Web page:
The Hancock-Henderson Quill, Inc.

The Wisdom Of Barnyard Bruke: "One Hundred Years Ago Socialism Was Viewed As Something Evil"

Greetings to everyone in Western Illinois. I'm a hope'n everyone is yet enjoy'n the rain and appreciating the milder weather we are have'n now.

I saw a sad thing, going to Burlington, Monday afternoon. Corey Evans has been baling wheat straw right behind the Russell boys as they were harvesting their wheat crop. It created a beautiful sight, all the large round bales spaced out on both sides of Route 34.

But then, holy cow, some 6 or so of the bales were on fire. By and by, I noticed a burned up Case baler in the same field. I assume a bearing went out on the baler and caused the fire.

Nobody works any harder than Corey at his job. To be rewarded with this result is quite a tragedy, I'm sure. You have my deepest sympathy Corey.

Talking of fire, how many are intrigued by the firefly or lightning bug? Technically they are neither bug nor fly. They are four-winged beetles and are most often found in warm, humid areas.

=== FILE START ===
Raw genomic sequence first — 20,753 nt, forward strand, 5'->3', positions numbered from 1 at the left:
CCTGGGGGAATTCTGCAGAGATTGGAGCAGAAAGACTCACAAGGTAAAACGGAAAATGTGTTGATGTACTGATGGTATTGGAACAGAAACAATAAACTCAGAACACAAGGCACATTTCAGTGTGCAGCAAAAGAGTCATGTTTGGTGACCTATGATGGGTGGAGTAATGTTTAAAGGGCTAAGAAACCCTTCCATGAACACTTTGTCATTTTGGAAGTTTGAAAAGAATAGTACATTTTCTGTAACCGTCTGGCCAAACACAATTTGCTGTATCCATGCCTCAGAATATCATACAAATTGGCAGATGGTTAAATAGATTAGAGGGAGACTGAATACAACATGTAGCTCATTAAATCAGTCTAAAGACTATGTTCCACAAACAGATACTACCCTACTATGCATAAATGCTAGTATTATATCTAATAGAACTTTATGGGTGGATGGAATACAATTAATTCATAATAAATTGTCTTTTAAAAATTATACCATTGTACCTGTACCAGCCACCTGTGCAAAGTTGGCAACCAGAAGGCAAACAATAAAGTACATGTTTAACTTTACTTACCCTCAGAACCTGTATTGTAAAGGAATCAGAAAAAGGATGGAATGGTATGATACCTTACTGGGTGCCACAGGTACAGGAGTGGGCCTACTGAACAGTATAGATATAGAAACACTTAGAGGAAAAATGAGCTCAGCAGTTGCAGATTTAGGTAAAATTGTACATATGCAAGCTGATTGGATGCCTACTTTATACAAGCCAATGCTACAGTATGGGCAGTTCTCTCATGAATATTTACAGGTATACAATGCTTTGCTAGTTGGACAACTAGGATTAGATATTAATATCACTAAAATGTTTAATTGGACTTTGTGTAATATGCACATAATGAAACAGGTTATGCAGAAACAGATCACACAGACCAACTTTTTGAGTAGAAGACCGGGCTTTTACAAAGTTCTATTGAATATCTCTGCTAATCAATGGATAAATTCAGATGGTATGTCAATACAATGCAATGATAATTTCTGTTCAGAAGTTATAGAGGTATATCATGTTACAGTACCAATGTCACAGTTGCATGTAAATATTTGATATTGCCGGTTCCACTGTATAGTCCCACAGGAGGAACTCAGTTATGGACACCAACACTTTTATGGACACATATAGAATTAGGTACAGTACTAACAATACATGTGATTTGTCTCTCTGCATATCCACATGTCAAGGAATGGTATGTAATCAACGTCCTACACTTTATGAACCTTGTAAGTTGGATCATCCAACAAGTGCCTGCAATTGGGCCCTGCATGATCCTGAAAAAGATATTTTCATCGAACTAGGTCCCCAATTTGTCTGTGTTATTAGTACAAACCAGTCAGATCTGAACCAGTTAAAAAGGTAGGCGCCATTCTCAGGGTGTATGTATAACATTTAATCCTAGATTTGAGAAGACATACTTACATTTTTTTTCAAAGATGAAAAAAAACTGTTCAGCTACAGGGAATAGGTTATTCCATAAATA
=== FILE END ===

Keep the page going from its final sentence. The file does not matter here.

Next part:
Most usually they are seen only east of Central Kansas. The lightning bug larvae feed on worms, snails, and slugs. The adults drink nectar.

In 1951, William D. McElroy discovered that fireflies produce light by a chemical reaction involving enzymes, organic compounds, and oxygen.

Unlike a flash of lightning, the firefly produces cold light, with little wasted energy.

Males and females of each species use their own distinctive flashing patterns, a continuous glow, single flashes, or pulsing dots, to attract members of the opposite sex.

In fact, the females of some species mimic the behavior of other fireflies to attract and devour males, like sirens luring sailors onto the rocks.

Cornelius was telling me this week of his frustration with legislatures. Amongst other things, he complained that if the state is broke, as they claim to be, why are they spending money like a drunken sailor. He figures rather than putt'n people back to work, maybe we should start putt'n people out of work. By that he suggests we put more than a few professional legislatures, leaching off of our tax payer dollars, out of office. By his estimation their bipartisan performance falls way short of his expectations.